The Day Antonioni Came to the Asylum (Rhapsody)


From the Archive


Anne Carson’s poem “The Day Antonioni Came to the Asylum (Rhapsody)” appeared in our Fall 2004 issue. Carson was born sixty-six years ago this week, on June 21. 

It was a restless moment. He came closer.  
                                                            —Lucia Bosé

It was the sound of her writing that woke me. Since you ask, this is what I remember. Her desk is just outside my room. Some days I hear sounds too loud. Some days I hear a crowd and there is no crowd.

At her desk she keeps notes. She lists our medications. She does the crossword puzzle or puts checkmarks in the margins of Classified. A little dry grinding sound. Others are unaware. These differences are hard to bear.

Then there it was, mutiny. They told us we had to come downstairs to the salon early and “participate” so we all took our clothes off. Eighteen naked people in the hall. She said not a word. That’s what scared us. We got dressed again. Overalls, no more women and men.

What the eye saw was a pile of documents on her desk with tiny paragraphs and signatures and staples. These documents were not seen again in the salon or elsewhere. I keep my eye on documents. Documents are how most of use ended up here. That’s him, said someone as we descended the stairs. Antonioni wore a small brown sweater and looked like a cat. I wanted to give him a lick or a pat.

Swoony was the mood I would say in the room. A suddenly arriving beautiful man will not so much fool people as keep them awake—drunk with our own awakeness we rushed around doing his bidding. To be awake was a thing many had dreamed of, while continuing to sleep for years, like the famous princess in her coffin of glass. Once I opened a Chinese fortune cookie that said, Some will attain their heart’s desire, alas.

He got behind his 16mm Bell & Howell. Two of his men gave instructions. Patty and Bates and I were dragging our chairs out of the way. The big black cords had to be run out to plugs. We were making no mistakes. We were being extremely careful. No jokes. No sleep. No staring. And she in her place by the wall, refolding her crossword and trying to look calm. Because it contains the word hyssop the 51st is my favourite Psalm.

Hyssop is (as you may know) a purificatory herb that smells like mint from outer space. Create in me a clean heart O God. I got a whiff of hyssop just when those big black cords lit (light starts to smell when there’s too much of it) and some sudden radiance aligned me with the rugs on the floor. So there we all were on the floor and Patty yelled Keep turning so we did (to ward off death) and every time Bates turned past me we kissed which is one of our interior arrangements in group activities (of which there are a lot here), life being short and burning yearning being burning yearning.

Patty’s view is that if I weren’t in this place I wouldn’t have time for someone like Bates. I told her I’m a practical fellow and Bates is my practice right now. “Have time for” is exactly the point—days here are two hundred years long. Outsiders (Antonioni) come in at the wrong velocity. I bet he knew that. His face had the look of someone who enters a room and there’s no floor. Meanwhile we rolled all the way to the wall and at a signal from Patty reversed and rolled back—beautifully, I thought, it was somehow like bowling. Antonioni seemed pained by everyone yowling.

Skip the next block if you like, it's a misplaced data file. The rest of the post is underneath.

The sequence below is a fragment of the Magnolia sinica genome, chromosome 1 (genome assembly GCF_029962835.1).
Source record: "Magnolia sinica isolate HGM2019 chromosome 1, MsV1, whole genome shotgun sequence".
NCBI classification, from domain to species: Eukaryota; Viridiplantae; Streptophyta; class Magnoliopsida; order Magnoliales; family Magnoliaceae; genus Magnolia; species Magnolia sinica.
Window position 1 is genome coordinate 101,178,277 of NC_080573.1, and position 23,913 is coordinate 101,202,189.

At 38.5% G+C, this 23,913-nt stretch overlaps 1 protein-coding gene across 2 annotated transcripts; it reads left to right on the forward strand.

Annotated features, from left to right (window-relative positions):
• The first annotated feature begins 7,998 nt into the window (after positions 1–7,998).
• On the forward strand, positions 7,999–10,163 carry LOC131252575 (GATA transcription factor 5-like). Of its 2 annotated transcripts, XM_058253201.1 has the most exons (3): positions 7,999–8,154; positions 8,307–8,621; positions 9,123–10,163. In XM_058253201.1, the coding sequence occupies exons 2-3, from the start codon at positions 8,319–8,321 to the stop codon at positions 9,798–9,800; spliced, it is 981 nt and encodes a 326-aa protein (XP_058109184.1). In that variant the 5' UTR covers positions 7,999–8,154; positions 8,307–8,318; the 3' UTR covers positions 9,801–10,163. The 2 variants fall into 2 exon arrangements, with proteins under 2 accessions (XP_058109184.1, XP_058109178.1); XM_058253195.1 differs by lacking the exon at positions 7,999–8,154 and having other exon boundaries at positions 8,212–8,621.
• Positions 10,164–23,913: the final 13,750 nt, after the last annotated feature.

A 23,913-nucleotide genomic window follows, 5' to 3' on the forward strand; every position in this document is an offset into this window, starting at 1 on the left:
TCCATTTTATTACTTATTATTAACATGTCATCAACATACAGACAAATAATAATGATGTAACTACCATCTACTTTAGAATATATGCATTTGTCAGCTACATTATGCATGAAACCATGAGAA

To yell is the rule here—rule of the mad—it distinguishes the kissing and makes us less sad.

Antonioni opened his eyes. She left her place by the wall and came over to him. The patients are afraid of the light, she explained, they think it is a monster. This kind of spontaneous misinformation is typical of the medical profession. Well I suppose she could hardly say, The patients worship life-giving Aphrodite every chance they get, thank you for furnishing this opportunity. Anyway I’m not sure how smart she is. One day I told her about evolution—how in the beginning people didn’t have shelves, there were arms heads torsos what have you roaming about by the breakers of the shore of life, ankles unattached, eyes needing brows, until at last what made the parts come together as whole creatures was Love—and she said, Do you know a seven-letter word for loose or wanton women derived from the sound of a horse’s hooves going down the road at night? To which I replied, Yes I do and I can shower with Bates tonight, right?

Always planning ahead that’s me, practical as purgatory my mom used to say. That the bones which thou has broken may rejoice. But now there we were eighteen terrible people in a room trying not to look at one another as we got up off the floor. Antonioni gave himself a tidy cat shake and returned to form. The director of the asylum was beside him murmuring low in a Let’s-See-What-We’ve-Learned-Today tone. Sober nods all round. I would have liked to hear from Antonioni. Cats don’t spend themselves but they notice everything. I saw he noticed Bates. How close for an instant we grazed our fates.

New white snow had fallen over dark slush outside. Patty expressed disappointment in the morning’s pitch and tenor overall. Fuckin sketchy gig, man—was I believe her phrasing. Still we take our blessings where they fall. Nothing improves community life like an hour of aerobics first thing. The yelling is mild all the rest of the day. Purge me and I shall be clean, wash me and I shall be whiter than snow. And it was Friday, angel cake for supper, hot showers later and who knows what interior arrangement there. Since the day I have her “?” she treats me with extra care. Don’t be a mourner, she says and juts way back on two legs of her chair.